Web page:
In both of these instances "What to do?" might be translated as "To what purpose?" or "For what reason?" In the perjury trial example, it appears to be to be short for "What do they come [or intend] to do?"

The expression also appears in a journal entry by John Wesley of May 26, 1778 in Works of the Rev. John Wesley, volume 1 (1809):

Friday 26, My soul continued in peace, but yet in heaviness, because of manifold temptations. I asked Mr. Telchig, the Moravian, what to do? He said, you must not fight with them, as you did before, but flee from them, the moment they appear, and take shelter in the wounds of Jesus.

Here the sense of the expression appears, once more, to be "what was I to do?"


'What to do?' in recent times

To gauge the popularity of rhetorical use of "what to do?" I ran a Google Book search for instances where the phase is repeated consecutively ("What to do? What to do?"). The search returned more than 200 matches—the vast majority of whch were from books published within the past 25 years.

One exception is from San Francisco Classroom Teachers Journal, volumes 18–21 (by 1934) [combined snippets]:

WHAT TO DO! WHAT TO DO!

HAVE A DOCTOR AT ONCE if you have any sickness, or accident No doctors are specified, but disability begins FROM THE DATE OF THE FIRST MEDICAL ATTENDANCE.

Another relatively early instance occurs in Sam Bobrick, Hamlet II (Better Than the Original) (1985):

HAMLET. To be or not to be. That is the question. Do I get involved in this family domestic drivel, which could go on forever, or do I end it all by killing myself, which is kind of stupid when you realize someday all of Denmark will be mine—which actually is another good reason eor killing myself. But then if you kill yourself, how do you know things are any better on the other side? Suppose there's no Chinese food? What to do? What to do?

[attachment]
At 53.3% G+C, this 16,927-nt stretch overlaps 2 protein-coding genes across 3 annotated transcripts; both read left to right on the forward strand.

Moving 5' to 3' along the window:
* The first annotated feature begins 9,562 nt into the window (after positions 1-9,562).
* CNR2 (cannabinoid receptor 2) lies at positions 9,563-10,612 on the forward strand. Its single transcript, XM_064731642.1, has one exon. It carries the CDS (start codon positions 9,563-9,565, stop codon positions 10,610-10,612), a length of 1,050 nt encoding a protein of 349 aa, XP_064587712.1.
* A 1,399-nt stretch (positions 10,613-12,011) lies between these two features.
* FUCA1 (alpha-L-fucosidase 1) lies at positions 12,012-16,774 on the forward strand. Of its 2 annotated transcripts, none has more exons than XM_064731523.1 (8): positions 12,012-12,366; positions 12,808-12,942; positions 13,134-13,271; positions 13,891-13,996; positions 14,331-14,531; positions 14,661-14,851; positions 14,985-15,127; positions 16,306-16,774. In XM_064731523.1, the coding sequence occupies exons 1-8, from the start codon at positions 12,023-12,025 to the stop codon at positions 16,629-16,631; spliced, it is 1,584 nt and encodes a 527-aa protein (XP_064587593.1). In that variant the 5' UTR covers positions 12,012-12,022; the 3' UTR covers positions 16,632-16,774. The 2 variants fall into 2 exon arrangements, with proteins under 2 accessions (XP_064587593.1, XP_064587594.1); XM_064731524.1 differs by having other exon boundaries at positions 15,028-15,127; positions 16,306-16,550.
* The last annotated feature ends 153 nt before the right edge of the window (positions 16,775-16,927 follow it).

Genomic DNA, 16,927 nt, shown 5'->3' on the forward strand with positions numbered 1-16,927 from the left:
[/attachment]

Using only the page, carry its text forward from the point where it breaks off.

I have vivid memories of playing Canasta with my grandmother (who grew up in Ontario in the late 19800s/early 1900s) in the 1960s and 1970s. One of her favorite parts of the game was agonizing over which card to discard at the end of a turn, and one of her favorite expressions—along with "Oh, forever more!" and "What a fistful!"—at such moments was "What to do? What to do?"


Conclusion

Your manager may be correct in suggesting that "What to do now?" is less completely formed than, for example, "What do we do now?" is. But it is surely a widely recognized idiomatic expression in English—and it has the potentially significant advantage of inviting hearers to decide for themselves whether you have in mind "What am I to do now?" (and thus taking on yourself the full burden of responsibility for the next step) or "What are we to do no?" (and thus encouraging others present to accept some of that burden, too).

The phrase also seems to be growing in popularity in recent decades, at least in published writing.

  • Such a thorough explanation. – tinlyx Jun 9 '15 at 1:47

Your Answer

By clicking “Post Your Answer”, you agree to our terms of service, privacy policy and cookie policy

Not the answer you're looking for? Browse other questions tagged or ask your own question.